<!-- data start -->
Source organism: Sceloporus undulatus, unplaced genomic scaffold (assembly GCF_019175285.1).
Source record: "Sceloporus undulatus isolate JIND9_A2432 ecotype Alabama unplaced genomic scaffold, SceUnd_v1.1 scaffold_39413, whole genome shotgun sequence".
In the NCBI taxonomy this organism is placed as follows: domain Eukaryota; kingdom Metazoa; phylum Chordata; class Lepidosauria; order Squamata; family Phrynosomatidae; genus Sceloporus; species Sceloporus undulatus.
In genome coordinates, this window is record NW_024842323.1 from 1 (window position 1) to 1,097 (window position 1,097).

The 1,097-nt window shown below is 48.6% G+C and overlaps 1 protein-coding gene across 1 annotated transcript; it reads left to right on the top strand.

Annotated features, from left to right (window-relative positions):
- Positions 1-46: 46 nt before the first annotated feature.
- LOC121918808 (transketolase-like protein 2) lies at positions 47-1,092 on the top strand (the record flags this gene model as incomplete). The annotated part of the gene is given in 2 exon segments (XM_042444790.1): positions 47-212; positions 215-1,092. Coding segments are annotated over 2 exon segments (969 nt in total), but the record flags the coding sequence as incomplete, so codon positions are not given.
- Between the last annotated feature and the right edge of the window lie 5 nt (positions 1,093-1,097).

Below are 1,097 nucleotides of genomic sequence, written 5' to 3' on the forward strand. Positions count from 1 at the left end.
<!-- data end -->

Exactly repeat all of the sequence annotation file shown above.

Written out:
Source organism: Sceloporus undulatus, unplaced genomic scaffold (assembly GCF_019175285.1).
Source record: "Sceloporus undulatus isolate JIND9_A2432 ecotype Alabama unplaced genomic scaffold, SceUnd_v1.1 scaffold_39413, whole genome shotgun sequence".
In the NCBI taxonomy this organism is placed as follows: domain Eukaryota; kingdom Metazoa; phylum Chordata; class Lepidosauria; order Squamata; family Phrynosomatidae; genus Sceloporus; species Sceloporus undulatus.
In genome coordinates, this window is record NW_024842323.1 from 1 (window position 1) to 1,097 (window position 1,097).

The 1,097-nt window shown below is 48.6% G+C and overlaps 1 protein-coding gene across 1 annotated transcript; it reads left to right on the top strand.

Annotated features, from left to right (window-relative positions):
- Positions 1-46: 46 nt before the first annotated feature.
- LOC121918808 (transketolase-like protein 2) lies at positions 47-1,092 on the top strand (the record flags this gene model as incomplete). The annotated part of the gene is given in 2 exon segments (XM_042444790.1): positions 47-212; positions 215-1,092. Coding segments are annotated over 2 exon segments (969 nt in total), but the record flags the coding sequence as incomplete, so codon positions are not given.
- Between the last annotated feature and the right edge of the window lie 5 nt (positions 1,093-1,097).

Below are 1,097 nucleotides of genomic sequence, written 5' to 3' on the forward strand. Positions count from 1 at the left end.